Backhoe Loaders: Backhoe loaders are versatile machines that combine the capabilities of a loader and a backhoe. They feature a loader bucket on the front and a backhoe attachment on the rear, allowing them to perform both loading and digging operations. Backhoe loaders are commonly used in construction, utility work, and excavation projects.


Integrated Tool Carriers: Integrated tool carriers are specialized loaders designed for handling a wide range of attachments, including buckets, forks, grapples, and more. These loaders feature a quick coupler system that allows for easy attachment changes, making them highly versatile for various material handling tasks.


factory

机器 (8)

Loader buckets come in various types and designs to suit different applications and materials. Here are some common types of loader buckets:


General Purpose Bucket: General purpose buckets are the most commonly used buckets for loaders. They have a standard design with a curved or straight edge and are suitable for handling a wide range of materials, including soil, gravel, sand, and loose debris.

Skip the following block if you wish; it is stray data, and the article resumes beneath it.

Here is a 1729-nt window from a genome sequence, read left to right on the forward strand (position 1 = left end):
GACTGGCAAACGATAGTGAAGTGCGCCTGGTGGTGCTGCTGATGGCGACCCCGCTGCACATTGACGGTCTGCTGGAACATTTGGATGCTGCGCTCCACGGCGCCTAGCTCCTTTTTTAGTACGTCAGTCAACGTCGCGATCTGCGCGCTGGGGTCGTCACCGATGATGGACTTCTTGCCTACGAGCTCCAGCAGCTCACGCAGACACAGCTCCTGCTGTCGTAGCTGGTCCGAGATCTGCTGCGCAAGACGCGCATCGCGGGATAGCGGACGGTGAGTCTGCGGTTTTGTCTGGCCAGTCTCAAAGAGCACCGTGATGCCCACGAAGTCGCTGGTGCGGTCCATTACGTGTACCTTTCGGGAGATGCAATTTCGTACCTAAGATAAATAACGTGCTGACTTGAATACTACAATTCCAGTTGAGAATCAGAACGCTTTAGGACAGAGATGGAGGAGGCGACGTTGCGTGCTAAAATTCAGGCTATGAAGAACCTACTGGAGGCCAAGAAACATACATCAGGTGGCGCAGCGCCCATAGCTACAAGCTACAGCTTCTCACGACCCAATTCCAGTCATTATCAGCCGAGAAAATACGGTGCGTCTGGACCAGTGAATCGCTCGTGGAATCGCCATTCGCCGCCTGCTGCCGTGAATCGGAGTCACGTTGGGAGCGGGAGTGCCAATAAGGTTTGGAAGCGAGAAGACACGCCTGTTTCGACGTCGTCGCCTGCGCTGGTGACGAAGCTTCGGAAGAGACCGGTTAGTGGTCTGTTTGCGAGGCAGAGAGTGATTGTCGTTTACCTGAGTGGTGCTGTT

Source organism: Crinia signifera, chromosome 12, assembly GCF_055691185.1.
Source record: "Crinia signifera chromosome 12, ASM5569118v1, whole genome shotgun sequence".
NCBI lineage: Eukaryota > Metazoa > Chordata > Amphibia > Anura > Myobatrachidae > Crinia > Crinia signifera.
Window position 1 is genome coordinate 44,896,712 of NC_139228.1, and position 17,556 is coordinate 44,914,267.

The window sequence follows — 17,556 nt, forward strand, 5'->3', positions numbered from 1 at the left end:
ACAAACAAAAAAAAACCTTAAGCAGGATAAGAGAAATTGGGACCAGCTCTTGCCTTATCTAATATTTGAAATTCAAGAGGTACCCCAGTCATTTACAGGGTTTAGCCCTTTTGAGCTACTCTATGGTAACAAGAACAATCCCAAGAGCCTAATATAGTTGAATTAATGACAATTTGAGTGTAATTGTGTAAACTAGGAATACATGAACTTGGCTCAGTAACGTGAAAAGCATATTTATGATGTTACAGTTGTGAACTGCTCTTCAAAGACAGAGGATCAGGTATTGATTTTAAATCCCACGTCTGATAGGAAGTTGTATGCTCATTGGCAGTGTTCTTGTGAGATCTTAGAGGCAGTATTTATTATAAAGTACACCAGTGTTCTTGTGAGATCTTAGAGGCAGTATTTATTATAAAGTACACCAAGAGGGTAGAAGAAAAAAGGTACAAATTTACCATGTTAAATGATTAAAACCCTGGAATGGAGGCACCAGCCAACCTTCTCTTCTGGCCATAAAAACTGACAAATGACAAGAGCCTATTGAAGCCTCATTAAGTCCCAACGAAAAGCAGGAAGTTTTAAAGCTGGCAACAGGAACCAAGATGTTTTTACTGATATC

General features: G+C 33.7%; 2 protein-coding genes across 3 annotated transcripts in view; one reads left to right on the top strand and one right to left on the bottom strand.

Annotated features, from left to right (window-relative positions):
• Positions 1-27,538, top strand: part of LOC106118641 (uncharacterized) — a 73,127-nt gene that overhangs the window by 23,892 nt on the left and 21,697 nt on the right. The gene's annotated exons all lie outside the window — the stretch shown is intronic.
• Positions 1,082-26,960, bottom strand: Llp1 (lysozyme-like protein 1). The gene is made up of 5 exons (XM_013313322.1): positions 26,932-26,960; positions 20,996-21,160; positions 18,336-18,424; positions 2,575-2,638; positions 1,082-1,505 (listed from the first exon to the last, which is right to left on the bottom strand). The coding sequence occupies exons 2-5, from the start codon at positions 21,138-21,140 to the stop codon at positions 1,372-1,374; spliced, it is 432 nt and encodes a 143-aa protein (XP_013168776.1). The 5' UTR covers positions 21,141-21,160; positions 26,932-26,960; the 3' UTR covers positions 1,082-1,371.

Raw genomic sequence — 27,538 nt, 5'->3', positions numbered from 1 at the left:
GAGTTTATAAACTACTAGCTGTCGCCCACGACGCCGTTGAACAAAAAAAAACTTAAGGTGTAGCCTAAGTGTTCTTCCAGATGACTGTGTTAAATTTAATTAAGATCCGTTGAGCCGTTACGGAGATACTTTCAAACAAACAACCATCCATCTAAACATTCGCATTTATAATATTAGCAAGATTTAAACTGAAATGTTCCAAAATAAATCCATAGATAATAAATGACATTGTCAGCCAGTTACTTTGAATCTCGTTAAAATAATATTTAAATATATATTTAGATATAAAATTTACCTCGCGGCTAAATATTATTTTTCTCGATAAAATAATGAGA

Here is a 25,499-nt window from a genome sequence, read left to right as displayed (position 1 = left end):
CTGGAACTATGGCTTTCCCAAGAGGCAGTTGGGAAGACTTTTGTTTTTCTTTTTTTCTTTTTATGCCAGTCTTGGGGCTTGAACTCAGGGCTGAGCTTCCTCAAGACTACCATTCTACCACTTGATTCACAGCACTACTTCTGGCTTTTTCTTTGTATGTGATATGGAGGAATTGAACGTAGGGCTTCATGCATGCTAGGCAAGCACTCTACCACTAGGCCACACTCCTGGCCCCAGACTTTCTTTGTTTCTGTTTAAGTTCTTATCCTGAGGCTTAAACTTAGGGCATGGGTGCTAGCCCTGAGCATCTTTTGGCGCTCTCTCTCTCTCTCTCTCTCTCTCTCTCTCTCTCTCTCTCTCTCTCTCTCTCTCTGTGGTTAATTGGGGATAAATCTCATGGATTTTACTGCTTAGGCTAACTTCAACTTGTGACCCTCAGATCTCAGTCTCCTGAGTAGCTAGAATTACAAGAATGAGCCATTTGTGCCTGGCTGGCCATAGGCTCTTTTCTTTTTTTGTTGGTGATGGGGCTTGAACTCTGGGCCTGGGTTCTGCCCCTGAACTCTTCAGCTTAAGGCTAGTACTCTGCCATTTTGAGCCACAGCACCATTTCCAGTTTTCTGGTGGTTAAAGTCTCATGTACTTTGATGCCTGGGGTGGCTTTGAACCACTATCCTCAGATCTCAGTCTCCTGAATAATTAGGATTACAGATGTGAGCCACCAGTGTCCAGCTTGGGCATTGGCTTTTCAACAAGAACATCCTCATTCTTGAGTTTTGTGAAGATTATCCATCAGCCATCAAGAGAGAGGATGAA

High-Dump Bucket: High-dump buckets are designed with a higher back wall, allowing for increased material capacity and easier loading into high-sided trucks or containers. They are commonly used in applications where higher dumping heights are required, such as stockpiling or loading materials into elevated areas.


Light Material Bucket: Light material buckets, also known as snow buckets or multi-purpose buckets, have a larger capacity and a wider opening to handle lightweight materials like snow, wood chips, mulch, or agricultural products. They often feature a design with additional perforations or slots to allow for better material retention while shaking out excess debris.


Rock Bucket: Rock buckets are specifically designed for handling rocks, boulders, and other heavy materials. They typically have reinforced structures, wear-resistant materials, and sometimes a grid or tine-like structure to help separate smaller rocks from the desired material.


Grapple Bucket: Grapple buckets, also known as grapple forks, feature an integrated grapple mechanism that allows for the efficient handling of irregularly shaped or loose materials. The grapple arms or forks can be hydraulically operated to securely grasp and transport items such as logs, brush, scrap, or demolition debris.